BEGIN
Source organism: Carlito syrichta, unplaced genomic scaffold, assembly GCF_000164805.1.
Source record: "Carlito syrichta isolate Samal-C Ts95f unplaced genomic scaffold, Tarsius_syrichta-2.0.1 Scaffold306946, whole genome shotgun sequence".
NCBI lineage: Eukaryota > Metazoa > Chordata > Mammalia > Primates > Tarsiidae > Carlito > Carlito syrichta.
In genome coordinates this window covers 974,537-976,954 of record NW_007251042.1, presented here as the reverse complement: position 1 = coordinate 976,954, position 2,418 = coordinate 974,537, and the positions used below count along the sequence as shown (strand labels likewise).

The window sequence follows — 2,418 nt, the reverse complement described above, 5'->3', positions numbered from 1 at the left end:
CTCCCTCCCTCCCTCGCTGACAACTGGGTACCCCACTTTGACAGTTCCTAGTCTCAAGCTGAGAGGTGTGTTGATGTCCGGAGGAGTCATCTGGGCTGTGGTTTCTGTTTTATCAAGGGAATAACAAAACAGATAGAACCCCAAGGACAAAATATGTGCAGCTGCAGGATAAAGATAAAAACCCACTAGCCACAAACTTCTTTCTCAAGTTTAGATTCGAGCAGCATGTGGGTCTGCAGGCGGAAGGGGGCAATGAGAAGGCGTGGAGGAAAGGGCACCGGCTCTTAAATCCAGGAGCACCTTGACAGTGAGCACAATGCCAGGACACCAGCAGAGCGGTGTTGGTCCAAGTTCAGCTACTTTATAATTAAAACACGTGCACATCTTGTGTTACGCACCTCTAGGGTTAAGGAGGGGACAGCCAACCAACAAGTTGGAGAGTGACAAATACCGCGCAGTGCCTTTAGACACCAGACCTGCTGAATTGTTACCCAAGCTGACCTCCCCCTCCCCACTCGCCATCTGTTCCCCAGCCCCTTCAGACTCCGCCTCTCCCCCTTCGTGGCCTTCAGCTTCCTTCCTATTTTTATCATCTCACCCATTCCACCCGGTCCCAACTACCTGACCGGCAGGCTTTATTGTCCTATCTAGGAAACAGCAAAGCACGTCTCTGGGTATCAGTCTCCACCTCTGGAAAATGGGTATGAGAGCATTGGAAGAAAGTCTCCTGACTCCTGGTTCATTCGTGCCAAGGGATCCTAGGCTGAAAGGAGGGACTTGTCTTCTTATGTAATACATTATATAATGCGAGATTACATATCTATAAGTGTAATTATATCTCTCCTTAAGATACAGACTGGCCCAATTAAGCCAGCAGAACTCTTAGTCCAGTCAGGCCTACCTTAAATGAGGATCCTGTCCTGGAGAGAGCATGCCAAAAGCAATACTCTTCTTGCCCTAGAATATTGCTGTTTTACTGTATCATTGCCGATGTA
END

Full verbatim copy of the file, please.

Source organism: Carlito syrichta, unplaced genomic scaffold, assembly GCF_000164805.1.
Source record: "Carlito syrichta isolate Samal-C Ts95f unplaced genomic scaffold, Tarsius_syrichta-2.0.1 Scaffold306946, whole genome shotgun sequence".
NCBI lineage: Eukaryota > Metazoa > Chordata > Mammalia > Primates > Tarsiidae > Carlito > Carlito syrichta.
In genome coordinates this window covers 974,537-976,954 of record NW_007251042.1, presented here as the reverse complement: position 1 = coordinate 976,954, position 2,418 = coordinate 974,537, and the positions used below count along the sequence as shown (strand labels likewise).

The window sequence follows — 2,418 nt, the reverse complement described above, 5'->3', positions numbered from 1 at the left end:
CTCCCTCCCTCCCTCGCTGACAACTGGGTACCCCACTTTGACAGTTCCTAGTCTCAAGCTGAGAGGTGTGTTGATGTCCGGAGGAGTCATCTGGGCTGTGGTTTCTGTTTTATCAAGGGAATAACAAAACAGATAGAACCCCAAGGACAAAATATGTGCAGCTGCAGGATAAAGATAAAAACCCACTAGCCACAAACTTCTTTCTCAAGTTTAGATTCGAGCAGCATGTGGGTCTGCAGGCGGAAGGGGGCAATGAGAAGGCGTGGAGGAAAGGGCACCGGCTCTTAAATCCAGGAGCACCTTGACAGTGAGCACAATGCCAGGACACCAGCAGAGCGGTGTTGGTCCAAGTTCAGCTACTTTATAATTAAAACACGTGCACATCTTGTGTTACGCACCTCTAGGGTTAAGGAGGGGACAGCCAACCAACAAGTTGGAGAGTGACAAATACCGCGCAGTGCCTTTAGACACCAGACCTGCTGAATTGTTACCCAAGCTGACCTCCCCCTCCCCACTCGCCATCTGTTCCCCAGCCCCTTCAGACTCCGCCTCTCCCCCTTCGTGGCCTTCAGCTTCCTTCCTATTTTTATCATCTCACCCATTCCACCCGGTCCCAACTACCTGACCGGCAGGCTTTATTGTCCTATCTAGGAAACAGCAAAGCACGTCTCTGGGTATCAGTCTCCACCTCTGGAAAATGGGTATGAGAGCATTGGAAGAAAGTCTCCTGACTCCTGGTTCATTCGTGCCAAGGGATCCTAGGCTGAAAGGAGGGACTTGTCTTCTTATGTAATACATTATATAATGCGAGATTACATATCTATAAGTGTAATTATATCTCTCCTTAAGATACAGACTGGCCCAATTAAGCCAGCAGAACTCTTAGTCCAGTCAGGCCTACCTTAAATGAGGATCCTGTCCTGGAGAGAGCATGCCAAAAGCAATACTCTTCTTGCCCTAGAATATTGCTGTTTTACTGTATCATTGCCGATGTA